The Divisive Issue of Multitenancy Cloud Computing

Cloud computing logical diagram.

Multitenancy is a characteristic of SaaS, and sometimes PaaS, where numerous customers run the same application, sharing the same equipment and software, but each accesses only his or her data. Perhaps the best known example is the Google Apps Premier Edition, a SaaS service. More than two million unique enterprises, each operating under its own domain name, share the same Google infrastructure and cloud, which altogether supports tens of millions of individual users.

Some argue that multitenancy is the conditio sine qua non (a mandatory condition) for “true” cloud computing; certainly, it promises the greatest cost savings. Of course, the cost savings can be offset by the difficulty of scaling an application developed to support a single user to securely support many, as well as the problems of scaling from a single instance to many instances (a bigger, faster server can only take you so far) as the demand grows. In addition, the actual development of a multitenancy system is somewhat more complex, and the testing necessary for security needs to be more stringent.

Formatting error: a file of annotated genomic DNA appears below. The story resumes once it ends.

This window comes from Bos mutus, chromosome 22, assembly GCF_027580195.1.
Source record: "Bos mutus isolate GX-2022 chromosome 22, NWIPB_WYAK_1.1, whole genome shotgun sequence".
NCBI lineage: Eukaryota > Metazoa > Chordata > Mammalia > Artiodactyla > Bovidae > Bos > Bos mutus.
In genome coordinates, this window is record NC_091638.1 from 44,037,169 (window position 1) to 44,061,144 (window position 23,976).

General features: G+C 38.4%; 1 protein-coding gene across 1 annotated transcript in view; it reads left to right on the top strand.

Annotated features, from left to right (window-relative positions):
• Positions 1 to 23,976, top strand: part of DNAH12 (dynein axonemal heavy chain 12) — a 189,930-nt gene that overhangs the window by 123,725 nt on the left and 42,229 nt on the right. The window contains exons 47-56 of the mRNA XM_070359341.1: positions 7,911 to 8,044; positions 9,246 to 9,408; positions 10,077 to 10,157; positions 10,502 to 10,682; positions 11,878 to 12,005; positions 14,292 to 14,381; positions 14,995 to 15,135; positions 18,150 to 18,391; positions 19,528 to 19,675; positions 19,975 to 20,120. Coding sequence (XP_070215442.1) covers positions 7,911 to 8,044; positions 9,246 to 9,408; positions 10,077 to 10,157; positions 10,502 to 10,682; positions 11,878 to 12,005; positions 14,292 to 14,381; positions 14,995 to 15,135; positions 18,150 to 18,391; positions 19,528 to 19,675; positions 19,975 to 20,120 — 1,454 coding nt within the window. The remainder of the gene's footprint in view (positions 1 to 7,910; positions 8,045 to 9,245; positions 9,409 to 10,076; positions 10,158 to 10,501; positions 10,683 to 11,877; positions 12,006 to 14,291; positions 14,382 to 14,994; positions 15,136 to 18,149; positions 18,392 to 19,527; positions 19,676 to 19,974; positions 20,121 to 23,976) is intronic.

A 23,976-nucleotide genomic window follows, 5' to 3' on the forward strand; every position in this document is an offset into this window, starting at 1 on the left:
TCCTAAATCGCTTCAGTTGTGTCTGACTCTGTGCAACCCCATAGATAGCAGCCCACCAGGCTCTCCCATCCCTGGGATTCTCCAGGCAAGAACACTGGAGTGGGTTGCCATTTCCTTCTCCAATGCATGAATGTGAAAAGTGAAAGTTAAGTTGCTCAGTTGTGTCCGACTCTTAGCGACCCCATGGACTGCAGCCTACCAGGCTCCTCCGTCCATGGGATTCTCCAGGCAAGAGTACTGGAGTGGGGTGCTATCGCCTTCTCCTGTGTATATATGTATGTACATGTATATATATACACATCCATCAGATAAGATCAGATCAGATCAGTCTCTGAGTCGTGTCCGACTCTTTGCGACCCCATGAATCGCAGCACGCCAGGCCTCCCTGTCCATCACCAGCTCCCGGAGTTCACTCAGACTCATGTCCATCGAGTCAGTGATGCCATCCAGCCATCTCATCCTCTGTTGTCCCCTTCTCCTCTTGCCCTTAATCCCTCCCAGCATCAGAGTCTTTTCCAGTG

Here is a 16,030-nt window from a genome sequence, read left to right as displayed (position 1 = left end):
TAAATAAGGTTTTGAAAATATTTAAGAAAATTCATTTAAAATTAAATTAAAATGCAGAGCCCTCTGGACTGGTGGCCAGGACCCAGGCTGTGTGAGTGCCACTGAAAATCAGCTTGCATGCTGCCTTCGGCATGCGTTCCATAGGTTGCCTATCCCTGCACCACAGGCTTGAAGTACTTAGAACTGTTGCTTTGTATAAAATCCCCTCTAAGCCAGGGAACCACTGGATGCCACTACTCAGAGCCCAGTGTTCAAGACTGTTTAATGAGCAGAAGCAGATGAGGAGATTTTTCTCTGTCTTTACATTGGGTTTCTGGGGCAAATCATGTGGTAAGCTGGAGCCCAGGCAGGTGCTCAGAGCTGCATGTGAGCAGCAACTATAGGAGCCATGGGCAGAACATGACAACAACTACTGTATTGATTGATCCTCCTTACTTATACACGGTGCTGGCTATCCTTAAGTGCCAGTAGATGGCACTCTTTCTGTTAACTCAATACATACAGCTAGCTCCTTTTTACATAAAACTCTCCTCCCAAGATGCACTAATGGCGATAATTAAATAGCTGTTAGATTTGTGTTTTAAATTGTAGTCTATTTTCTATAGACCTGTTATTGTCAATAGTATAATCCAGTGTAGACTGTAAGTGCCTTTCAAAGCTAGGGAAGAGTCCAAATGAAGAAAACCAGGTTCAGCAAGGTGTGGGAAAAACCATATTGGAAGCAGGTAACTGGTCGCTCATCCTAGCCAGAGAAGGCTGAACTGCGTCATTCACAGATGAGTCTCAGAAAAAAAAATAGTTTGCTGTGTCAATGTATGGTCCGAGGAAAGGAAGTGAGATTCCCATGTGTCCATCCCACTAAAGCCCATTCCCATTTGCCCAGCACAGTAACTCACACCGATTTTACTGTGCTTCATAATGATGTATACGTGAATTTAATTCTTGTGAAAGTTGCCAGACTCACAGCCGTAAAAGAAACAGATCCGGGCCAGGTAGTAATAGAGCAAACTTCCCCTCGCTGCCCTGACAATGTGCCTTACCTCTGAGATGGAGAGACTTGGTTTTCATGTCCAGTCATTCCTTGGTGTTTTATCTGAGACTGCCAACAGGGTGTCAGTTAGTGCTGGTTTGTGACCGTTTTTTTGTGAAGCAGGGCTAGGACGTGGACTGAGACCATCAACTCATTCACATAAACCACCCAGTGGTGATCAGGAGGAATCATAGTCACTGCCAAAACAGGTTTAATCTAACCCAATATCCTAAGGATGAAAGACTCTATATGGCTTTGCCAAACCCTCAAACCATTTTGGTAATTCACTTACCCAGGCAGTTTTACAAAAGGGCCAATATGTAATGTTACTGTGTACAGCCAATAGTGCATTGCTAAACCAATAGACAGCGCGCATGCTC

On the other hand, multitenancy simplifies the release management process. In a traditional release management process, packages containing code and database changes have to be distributed to individual client desktop and/or server machines and individually installed. With browser accessed applications using the multitenant model, the package typically only needs to be installed on a single server and is automatically propagated to other server instances. This greatly simplifies the release management process. (In essence, this is the great-grandchild of service bureaus that handle applications such as payroll on behalf of many different customers).



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